A new paper out in Paleobiology by Verracchio et al. describes the porosity of Troodon formosus eggs and uses the data as evidence to support the hypothesis that troodontids brooded their eggs, like modern birds and other known maniraptorans, rather than burying them, like crocodilians and some other modern birds. In and of itself, this conclusion is interesting in that it pretty much solidifies nest brooding (as opposed to burial) as the ancestral trait for modern birds, and for maniraptorans (or at least chuniaoans*) in general.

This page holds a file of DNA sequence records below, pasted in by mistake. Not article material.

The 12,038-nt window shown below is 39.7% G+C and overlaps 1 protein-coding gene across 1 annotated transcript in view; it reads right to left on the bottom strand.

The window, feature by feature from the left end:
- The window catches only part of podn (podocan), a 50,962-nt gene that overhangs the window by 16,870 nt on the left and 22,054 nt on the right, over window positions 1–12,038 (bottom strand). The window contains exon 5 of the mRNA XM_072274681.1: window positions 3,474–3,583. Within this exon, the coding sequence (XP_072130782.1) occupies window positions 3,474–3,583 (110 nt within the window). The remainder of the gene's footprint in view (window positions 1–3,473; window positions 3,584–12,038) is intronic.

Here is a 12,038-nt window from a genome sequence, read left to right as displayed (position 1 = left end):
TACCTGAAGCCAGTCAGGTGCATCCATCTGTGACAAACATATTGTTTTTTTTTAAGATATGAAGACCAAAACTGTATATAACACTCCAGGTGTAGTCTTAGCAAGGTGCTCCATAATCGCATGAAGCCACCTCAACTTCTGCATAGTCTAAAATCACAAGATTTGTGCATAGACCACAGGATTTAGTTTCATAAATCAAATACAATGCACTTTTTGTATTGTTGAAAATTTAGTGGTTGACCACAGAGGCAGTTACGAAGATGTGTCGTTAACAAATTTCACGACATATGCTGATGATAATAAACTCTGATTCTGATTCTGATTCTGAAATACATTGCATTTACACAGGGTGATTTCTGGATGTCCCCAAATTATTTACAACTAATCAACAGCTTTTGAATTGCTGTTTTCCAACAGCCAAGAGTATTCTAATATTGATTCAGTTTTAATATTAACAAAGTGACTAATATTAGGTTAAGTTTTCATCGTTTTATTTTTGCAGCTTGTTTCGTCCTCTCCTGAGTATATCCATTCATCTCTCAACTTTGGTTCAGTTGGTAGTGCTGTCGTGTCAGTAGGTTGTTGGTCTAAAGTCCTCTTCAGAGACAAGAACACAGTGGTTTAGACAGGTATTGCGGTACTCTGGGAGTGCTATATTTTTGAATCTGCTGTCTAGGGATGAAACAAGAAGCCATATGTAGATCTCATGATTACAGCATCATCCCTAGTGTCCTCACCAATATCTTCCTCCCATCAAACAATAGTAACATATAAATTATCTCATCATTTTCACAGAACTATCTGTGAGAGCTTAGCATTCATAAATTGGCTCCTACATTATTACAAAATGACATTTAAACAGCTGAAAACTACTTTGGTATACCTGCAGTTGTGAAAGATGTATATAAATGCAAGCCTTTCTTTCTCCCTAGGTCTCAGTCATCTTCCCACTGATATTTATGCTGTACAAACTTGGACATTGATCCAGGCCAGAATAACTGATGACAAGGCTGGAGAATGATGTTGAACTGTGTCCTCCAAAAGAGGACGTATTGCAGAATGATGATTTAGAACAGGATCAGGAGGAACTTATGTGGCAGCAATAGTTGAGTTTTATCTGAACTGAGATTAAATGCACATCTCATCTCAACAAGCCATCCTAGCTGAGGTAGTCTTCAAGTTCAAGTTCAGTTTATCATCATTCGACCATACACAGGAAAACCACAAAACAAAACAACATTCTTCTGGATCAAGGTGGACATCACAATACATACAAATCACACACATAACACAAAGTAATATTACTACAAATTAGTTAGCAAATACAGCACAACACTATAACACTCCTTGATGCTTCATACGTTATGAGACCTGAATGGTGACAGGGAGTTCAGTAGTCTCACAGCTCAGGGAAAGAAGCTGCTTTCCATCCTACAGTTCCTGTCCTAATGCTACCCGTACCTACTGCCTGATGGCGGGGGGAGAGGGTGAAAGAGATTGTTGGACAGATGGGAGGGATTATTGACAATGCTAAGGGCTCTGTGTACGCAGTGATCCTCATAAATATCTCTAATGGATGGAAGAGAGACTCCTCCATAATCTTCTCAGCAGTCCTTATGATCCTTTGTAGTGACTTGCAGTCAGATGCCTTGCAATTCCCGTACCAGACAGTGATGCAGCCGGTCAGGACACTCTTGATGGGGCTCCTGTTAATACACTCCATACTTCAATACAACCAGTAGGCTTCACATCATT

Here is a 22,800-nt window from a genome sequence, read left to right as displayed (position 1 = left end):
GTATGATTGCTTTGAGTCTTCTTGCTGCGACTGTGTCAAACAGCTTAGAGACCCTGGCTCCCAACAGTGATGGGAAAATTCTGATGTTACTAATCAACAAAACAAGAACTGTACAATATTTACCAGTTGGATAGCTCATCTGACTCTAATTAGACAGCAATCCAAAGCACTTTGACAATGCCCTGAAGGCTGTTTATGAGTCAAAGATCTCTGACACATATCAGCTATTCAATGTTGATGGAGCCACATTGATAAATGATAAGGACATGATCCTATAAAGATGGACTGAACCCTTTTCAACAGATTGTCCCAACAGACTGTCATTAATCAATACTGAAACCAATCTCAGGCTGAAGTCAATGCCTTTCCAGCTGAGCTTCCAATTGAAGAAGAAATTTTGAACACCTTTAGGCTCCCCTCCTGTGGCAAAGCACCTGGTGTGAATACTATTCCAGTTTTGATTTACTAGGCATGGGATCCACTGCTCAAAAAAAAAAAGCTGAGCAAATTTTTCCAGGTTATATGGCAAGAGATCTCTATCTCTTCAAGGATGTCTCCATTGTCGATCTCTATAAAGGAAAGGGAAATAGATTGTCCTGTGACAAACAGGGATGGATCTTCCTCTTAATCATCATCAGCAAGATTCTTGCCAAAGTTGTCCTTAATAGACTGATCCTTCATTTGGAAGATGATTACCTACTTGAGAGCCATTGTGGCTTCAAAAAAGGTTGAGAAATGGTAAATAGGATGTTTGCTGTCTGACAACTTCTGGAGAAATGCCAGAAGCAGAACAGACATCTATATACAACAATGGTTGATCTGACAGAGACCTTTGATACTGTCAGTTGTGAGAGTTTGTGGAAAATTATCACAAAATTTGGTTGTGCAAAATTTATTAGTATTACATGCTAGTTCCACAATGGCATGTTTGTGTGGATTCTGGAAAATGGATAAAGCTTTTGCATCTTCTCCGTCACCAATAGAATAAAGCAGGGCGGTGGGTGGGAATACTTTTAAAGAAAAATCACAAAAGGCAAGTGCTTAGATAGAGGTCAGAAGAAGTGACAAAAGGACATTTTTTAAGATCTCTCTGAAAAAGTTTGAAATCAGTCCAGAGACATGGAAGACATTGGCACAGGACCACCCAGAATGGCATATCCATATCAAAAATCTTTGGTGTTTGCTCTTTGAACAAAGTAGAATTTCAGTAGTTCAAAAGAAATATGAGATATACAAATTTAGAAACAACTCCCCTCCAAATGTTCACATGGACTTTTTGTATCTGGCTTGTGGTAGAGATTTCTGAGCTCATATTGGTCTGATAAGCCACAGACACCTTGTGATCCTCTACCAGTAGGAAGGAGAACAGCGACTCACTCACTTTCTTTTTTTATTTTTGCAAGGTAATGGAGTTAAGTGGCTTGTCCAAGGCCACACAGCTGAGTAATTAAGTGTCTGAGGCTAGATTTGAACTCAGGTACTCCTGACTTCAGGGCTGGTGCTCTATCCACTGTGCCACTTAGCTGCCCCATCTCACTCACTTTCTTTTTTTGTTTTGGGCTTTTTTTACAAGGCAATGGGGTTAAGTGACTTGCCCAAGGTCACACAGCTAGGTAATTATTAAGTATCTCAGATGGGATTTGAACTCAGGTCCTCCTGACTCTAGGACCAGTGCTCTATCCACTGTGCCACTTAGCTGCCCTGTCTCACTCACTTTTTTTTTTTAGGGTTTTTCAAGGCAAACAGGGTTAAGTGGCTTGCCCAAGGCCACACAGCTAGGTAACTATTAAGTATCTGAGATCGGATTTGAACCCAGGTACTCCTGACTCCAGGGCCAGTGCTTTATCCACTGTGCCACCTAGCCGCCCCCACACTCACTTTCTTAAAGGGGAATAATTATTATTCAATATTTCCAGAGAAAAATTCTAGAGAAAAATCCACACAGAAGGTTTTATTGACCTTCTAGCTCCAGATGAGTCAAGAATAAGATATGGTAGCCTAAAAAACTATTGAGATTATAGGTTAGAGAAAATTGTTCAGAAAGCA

|Study coauthor Darla Zelenitsky with Troodon formosus nest. Photo by Jay Im, University of Calgary.|
(Of course, this is not to imply that all chuniaoans must have brooded their eggs. It's entirely possible that reversals to burial nesting occurred, as with modern megapodes, and this seems especially likely for very large species like some dromaeosaurines. But the odds that any given chuniaoan would not be a brooder are low.)
|Arctic troodontids, anatomy based on Troodon formosus. |
Matt Martyniuk, all rights reserved.